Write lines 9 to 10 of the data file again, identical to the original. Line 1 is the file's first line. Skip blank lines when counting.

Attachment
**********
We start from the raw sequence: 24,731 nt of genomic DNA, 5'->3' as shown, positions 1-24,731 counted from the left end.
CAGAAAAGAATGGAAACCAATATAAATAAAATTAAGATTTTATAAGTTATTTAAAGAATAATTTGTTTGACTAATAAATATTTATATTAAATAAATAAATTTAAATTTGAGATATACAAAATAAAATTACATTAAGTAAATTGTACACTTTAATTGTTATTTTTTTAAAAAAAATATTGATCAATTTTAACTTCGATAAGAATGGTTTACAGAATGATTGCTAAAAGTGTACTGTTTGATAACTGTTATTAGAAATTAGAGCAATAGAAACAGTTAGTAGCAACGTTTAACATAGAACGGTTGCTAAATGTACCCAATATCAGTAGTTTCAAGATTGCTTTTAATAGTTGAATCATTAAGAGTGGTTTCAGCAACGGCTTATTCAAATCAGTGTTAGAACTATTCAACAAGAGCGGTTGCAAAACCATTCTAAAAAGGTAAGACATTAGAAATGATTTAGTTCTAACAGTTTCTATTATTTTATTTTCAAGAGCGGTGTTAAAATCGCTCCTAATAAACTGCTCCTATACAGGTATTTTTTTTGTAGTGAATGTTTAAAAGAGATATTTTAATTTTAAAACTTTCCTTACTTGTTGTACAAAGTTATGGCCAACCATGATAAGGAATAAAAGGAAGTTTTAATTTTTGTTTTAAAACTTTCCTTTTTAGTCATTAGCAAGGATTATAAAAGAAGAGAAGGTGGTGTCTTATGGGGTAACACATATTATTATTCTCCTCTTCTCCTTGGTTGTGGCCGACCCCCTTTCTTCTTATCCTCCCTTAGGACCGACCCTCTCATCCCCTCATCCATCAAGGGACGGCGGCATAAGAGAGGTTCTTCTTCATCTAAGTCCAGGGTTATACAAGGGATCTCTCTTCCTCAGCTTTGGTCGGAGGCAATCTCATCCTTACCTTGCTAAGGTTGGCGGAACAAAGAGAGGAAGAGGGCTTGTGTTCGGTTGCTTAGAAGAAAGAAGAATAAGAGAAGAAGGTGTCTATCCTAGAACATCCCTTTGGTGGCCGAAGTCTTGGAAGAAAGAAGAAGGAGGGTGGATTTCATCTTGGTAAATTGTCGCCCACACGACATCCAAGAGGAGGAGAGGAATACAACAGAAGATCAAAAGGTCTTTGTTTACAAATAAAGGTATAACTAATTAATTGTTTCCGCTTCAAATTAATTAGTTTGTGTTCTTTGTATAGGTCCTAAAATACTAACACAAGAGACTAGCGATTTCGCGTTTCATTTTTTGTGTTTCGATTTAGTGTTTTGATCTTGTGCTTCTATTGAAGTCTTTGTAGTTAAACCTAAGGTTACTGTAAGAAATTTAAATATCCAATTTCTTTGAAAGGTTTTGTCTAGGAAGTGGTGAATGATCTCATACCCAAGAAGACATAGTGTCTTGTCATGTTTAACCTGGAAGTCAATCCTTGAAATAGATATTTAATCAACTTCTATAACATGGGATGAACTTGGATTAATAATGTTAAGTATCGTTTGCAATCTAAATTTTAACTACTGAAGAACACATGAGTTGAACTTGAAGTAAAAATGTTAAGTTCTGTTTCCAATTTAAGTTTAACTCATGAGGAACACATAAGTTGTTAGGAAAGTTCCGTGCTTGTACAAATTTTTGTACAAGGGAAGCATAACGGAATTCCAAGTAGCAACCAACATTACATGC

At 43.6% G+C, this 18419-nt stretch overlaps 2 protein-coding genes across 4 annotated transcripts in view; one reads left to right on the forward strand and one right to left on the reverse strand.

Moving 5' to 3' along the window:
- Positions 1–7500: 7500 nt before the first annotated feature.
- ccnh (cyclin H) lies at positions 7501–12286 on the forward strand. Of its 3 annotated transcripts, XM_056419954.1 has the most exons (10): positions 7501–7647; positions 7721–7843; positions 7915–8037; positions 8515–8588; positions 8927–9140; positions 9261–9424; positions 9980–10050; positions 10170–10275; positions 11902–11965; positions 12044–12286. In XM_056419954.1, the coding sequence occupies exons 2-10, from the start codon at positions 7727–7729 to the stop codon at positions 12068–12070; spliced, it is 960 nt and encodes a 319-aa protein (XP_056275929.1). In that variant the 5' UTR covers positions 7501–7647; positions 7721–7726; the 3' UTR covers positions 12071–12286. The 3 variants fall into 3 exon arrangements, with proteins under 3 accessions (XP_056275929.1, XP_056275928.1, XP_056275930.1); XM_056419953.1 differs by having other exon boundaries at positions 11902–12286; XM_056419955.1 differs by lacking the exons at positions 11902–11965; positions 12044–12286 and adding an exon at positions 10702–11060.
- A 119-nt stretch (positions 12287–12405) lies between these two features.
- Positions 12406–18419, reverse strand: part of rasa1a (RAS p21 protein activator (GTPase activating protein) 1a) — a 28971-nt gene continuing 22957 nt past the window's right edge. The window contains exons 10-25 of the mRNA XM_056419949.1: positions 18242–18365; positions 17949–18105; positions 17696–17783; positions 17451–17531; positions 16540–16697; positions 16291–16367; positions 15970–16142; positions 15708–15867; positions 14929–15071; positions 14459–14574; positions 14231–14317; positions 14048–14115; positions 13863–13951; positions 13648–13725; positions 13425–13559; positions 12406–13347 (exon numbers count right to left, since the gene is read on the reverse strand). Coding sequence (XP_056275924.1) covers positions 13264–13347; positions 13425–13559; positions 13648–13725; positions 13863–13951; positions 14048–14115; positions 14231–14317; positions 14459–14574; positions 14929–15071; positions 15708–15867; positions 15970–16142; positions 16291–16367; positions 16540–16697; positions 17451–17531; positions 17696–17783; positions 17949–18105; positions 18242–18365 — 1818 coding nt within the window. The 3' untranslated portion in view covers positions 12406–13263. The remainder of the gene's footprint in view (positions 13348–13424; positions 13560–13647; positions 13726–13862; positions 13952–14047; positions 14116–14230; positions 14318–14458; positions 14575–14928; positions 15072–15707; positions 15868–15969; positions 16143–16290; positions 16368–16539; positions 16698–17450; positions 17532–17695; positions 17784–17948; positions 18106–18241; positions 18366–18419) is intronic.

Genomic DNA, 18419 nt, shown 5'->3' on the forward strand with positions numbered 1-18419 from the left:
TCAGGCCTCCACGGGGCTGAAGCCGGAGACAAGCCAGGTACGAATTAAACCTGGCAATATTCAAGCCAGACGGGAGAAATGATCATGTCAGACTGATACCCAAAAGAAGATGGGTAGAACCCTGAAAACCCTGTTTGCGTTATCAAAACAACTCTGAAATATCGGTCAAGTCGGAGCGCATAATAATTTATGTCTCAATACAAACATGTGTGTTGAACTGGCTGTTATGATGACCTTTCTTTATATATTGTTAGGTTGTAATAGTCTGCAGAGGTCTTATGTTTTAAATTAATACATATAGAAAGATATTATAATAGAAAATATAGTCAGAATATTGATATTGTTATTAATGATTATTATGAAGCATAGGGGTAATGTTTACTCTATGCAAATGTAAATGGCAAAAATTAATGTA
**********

Genomic DNA, 18419 nt, shown 5'->3' on the forward strand with positions numbered 1-18419 from the left:
TCAGGCCTCCACGGGGCTGAAGCCGGAGACAAGCCAGGTACGAATTAAACCTGGCAATATTCAAGCCAGACGGGAGAAATGATCATGTCAGACTGATACCCAAAAGAAGATGGGTAGAACCCTGAAAACCCTGTTTGCGTTATCAAAACAACTCTGAAATATCGGTCAAGTCGGAGCGCATAATAATTTATGTCTCAATACAAACATGTGTGTTGAACTGGCTGTTATGATGACCTTTCTTTATATATTGTTAGGTTGTAATAGTCTGCAGAGGTCTTATGTTTTAAATTAATACATATAGAAAGATATTATAATAGAAAATATAGTCAGAATATTGATATTGTTATTAATGATTATTATGAAGCATAGGGGTAATGTTTACTCTATGCAAATGTAAATGGCAAAAATTAATGTA